But … it gets worse. The population is growing exponentially, presently at a rate of 1.1% per year.  This looks like this:

World Popluation

Estimated global human population (billions) from 10,000 BCE to 2000 CE.  Source: Wikipedia.org

If the growth rate were to remain constant at 1.1%, the human population will double approximately every 63 years. Informed estimates put the global human population at about 9.8 billion by 2050 (e.g. the United Nations).  The population scale factor is growing, and our future generations will face much greater challenges than we do today.

Never before has the world seen a single species (Homo sapiens) become so absolutely dominant, so quickly.  The Earth, as an ecosystem, is in uncharted territory.  It is entirely novel, so much so in fact that scientists are now considering (and debating) that we may have entered a new epoch, the Antropocene.  But we know from systems and complexity theories that this does not bode well. These topics will almost certainly be the subjects of future blogs.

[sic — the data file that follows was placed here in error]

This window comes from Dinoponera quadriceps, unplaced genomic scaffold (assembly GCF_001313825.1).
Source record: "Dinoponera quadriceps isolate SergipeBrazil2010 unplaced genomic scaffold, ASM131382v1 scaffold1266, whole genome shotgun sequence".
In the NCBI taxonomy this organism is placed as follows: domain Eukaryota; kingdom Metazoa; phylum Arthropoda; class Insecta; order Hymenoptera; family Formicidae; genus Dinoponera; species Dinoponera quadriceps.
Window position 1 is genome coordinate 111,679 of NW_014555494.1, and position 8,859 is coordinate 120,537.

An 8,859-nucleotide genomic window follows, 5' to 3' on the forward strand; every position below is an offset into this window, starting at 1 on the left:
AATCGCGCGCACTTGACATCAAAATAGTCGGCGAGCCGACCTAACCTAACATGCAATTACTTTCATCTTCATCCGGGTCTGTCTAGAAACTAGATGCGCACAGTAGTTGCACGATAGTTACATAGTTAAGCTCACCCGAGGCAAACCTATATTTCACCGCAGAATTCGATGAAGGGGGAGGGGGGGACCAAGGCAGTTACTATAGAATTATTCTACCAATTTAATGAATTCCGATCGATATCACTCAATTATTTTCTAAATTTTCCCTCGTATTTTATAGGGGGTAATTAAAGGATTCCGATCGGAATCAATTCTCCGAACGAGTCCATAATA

While the population is growing explosively, the impact on the planet that each person has is also growing.  It’s a scaling factor double whammy. Let’s take the example of a simple and seemingly (to some) harmless plastic bottle of water.  Twenty years ago, give or take, most of us were content to drink water from a public source, out of a cup or a drinking fountain. Today bottled water has become commonplace and is now globally ubiquitous. The simple arithmetic is scary.  PET-water-Bottle

You think, “Hey, it’s just one plastic water bottle, what impact can that have?” Now imagine that every person thinks the same thing: one bottle a day for one year: that’s suddenly 2,737,500,000,000, nearly 3 trillion water bottles per year.  We’re not there yet, but we’re heading in that direction.  Once estimate from 2014 had us using more than 100 million bottles per day.

Let’s think about those water bottles a little bit more (to say nothing of soda, juice, plastic-lined paper cups from the ‘green mermaid coffee company,’ etc.).  These bottles are filling our landfills, clogging our waterways, hell they’re even beginning to overwhelm the oceans.  Beyond the simple disposal of this bottle, the waste is equally staggering.  The oil for that bottle has to be extracted from deep underground, shipped, refined, shipped some more, turned into plastic, shipped again, turned into a bottle, shipped once more to a bottling plant, filled with liquid, shipped yet again, and so on.  It is endless!